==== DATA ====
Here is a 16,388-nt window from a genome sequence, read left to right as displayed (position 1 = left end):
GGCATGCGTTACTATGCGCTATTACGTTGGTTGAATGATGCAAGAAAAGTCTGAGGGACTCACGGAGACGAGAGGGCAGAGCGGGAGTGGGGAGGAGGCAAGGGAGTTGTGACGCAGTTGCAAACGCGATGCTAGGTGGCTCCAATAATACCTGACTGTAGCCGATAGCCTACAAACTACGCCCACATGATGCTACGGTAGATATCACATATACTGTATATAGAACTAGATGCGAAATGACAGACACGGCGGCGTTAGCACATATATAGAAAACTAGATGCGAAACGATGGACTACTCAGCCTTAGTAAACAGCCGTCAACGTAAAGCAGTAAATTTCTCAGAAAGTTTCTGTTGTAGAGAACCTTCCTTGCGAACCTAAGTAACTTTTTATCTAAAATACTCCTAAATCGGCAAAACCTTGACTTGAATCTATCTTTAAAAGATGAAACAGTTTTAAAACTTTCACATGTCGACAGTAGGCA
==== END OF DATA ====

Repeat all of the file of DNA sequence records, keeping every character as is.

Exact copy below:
Here is a 16,388-nt window from a genome sequence, read left to right as displayed (position 1 = left end):
GGCATGCGTTACTATGCGCTATTACGTTGGTTGAATGATGCAAGAAAAGTCTGAGGGACTCACGGAGACGAGAGGGCAGAGCGGGAGTGGGGAGGAGGCAAGGGAGTTGTGACGCAGTTGCAAACGCGATGCTAGGTGGCTCCAATAATACCTGACTGTAGCCGATAGCCTACAAACTACGCCCACATGATGCTACGGTAGATATCACATATACTGTATATAGAACTAGATGCGAAATGACAGACACGGCGGCGTTAGCACATATATAGAAAACTAGATGCGAAACGATGGACTACTCAGCCTTAGTAAACAGCCGTCAACGTAAAGCAGTAAATTTCTCAGAAAGTTTCTGTTGTAGAGAACCTTCCTTGCGAACCTAAGTAACTTTTTATCTAAAATACTCCTAAATCGGCAAAACCTTGACTTGAATCTATCTTTAAAAGATGAAACAGTTTTAAAACTTTCACATGTCGACAGTAGGCA